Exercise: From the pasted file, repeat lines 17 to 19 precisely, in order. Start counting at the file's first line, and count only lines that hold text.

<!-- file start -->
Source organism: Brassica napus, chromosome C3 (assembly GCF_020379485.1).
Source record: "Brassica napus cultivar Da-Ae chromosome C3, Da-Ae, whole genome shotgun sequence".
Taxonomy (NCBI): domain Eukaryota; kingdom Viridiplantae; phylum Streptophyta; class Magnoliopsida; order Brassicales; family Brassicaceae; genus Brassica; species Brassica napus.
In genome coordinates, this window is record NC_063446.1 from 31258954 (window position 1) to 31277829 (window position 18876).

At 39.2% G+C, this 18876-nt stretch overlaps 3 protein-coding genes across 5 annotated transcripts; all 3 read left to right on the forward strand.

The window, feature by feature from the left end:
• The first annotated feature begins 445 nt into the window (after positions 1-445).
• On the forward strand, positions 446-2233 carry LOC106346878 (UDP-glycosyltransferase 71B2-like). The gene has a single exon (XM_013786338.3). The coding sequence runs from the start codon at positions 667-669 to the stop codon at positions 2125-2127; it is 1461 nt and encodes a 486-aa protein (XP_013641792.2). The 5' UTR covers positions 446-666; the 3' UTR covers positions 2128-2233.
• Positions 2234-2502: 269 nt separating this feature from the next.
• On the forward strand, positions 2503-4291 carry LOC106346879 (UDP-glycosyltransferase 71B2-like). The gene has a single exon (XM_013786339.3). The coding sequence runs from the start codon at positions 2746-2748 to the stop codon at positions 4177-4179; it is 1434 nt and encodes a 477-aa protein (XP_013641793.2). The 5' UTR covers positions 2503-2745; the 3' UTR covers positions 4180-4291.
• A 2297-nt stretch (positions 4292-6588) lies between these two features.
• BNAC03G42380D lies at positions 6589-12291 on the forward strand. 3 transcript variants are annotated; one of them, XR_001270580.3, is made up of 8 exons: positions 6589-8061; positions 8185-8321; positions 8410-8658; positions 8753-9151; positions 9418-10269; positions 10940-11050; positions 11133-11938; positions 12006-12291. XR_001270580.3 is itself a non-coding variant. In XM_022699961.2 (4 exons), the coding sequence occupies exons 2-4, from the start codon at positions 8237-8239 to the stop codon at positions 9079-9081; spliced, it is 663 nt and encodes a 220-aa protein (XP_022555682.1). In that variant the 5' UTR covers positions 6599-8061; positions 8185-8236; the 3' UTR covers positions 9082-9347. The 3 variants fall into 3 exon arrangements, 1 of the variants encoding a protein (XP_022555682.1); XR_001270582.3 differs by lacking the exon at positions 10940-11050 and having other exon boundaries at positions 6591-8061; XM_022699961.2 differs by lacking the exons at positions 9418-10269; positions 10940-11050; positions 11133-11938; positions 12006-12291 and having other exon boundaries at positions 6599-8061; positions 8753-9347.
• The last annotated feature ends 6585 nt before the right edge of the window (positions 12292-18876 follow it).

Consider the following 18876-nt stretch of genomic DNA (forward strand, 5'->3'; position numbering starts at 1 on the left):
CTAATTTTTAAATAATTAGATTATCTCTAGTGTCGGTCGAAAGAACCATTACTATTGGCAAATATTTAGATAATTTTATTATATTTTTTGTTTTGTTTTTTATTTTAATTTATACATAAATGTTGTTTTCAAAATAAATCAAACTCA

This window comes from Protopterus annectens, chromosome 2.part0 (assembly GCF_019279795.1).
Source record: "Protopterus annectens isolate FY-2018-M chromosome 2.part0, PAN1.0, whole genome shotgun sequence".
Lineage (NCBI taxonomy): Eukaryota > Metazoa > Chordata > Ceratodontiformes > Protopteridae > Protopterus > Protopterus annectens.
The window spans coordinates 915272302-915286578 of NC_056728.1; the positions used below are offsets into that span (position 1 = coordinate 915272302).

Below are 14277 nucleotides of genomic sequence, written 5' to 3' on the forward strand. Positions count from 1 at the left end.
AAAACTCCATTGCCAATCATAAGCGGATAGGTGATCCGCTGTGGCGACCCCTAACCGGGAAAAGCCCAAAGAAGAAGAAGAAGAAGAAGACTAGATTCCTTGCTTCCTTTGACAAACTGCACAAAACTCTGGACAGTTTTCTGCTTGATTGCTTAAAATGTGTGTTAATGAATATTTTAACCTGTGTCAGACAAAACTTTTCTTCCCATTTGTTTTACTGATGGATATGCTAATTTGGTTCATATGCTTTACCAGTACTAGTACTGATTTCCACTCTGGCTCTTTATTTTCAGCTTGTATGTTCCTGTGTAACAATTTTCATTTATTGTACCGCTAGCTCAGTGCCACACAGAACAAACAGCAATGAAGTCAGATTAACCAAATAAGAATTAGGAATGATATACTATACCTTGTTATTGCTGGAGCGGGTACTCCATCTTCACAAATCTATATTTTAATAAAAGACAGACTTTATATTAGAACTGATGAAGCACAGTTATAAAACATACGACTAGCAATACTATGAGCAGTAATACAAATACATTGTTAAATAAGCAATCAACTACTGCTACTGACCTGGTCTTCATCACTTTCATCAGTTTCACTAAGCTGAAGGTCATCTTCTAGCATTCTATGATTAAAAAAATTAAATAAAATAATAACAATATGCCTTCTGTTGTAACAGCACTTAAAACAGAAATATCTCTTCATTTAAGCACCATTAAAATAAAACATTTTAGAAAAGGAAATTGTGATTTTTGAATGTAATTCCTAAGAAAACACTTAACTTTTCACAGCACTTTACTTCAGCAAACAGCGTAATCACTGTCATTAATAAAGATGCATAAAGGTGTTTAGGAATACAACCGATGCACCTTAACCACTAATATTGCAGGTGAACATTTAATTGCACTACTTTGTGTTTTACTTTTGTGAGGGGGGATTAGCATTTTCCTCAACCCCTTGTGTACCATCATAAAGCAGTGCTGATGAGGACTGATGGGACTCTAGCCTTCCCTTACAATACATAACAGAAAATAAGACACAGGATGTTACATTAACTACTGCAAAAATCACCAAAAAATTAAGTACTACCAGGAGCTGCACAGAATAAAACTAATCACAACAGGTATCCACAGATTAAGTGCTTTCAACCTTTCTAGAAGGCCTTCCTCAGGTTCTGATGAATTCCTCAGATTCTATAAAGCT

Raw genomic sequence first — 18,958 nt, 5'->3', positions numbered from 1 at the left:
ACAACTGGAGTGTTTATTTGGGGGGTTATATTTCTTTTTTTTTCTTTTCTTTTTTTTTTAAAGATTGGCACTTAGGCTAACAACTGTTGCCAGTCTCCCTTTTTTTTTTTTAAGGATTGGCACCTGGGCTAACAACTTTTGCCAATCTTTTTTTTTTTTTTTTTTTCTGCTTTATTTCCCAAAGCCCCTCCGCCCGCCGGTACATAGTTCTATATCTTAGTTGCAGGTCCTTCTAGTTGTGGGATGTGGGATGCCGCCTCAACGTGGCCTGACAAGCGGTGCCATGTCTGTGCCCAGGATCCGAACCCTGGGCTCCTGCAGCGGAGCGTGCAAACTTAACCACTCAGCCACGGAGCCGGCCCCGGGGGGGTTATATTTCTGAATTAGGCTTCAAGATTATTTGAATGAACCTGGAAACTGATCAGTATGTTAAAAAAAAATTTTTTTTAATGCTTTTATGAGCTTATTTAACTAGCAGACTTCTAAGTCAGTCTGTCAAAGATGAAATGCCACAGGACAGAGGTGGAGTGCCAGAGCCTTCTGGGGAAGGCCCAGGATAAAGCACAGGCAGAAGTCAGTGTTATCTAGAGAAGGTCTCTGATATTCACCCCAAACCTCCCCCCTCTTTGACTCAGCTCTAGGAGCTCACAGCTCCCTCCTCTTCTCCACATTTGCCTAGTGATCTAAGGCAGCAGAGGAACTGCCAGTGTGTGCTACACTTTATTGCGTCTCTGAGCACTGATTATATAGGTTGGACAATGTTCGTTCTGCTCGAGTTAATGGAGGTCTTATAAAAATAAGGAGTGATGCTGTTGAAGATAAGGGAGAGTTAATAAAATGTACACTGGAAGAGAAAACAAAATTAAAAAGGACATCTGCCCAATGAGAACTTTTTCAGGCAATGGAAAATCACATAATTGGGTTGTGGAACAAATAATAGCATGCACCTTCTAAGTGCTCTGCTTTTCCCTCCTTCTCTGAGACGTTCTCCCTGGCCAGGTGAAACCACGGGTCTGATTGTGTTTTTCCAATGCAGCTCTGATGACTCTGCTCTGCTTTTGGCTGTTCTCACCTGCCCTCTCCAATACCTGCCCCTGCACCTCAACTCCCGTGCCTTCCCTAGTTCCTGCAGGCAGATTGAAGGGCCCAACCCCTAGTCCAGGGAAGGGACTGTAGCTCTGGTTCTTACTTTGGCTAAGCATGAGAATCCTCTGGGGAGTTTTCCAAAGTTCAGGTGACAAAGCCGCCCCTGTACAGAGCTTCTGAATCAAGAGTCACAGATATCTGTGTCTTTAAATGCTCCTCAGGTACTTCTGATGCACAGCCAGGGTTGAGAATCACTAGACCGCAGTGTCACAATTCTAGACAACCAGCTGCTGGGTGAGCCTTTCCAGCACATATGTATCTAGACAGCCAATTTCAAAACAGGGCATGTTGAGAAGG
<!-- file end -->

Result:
Source record: "Protopterus annectens isolate FY-2018-M chromosome 2.part0, PAN1.0, whole genome shotgun sequence".
Lineage (NCBI taxonomy): Eukaryota > Metazoa > Chordata > Ceratodontiformes > Protopteridae > Protopterus > Protopterus annectens.
The window spans coordinates 915272302-915286578 of NC_056728.1; the positions used below are offsets into that span (position 1 = coordinate 915272302).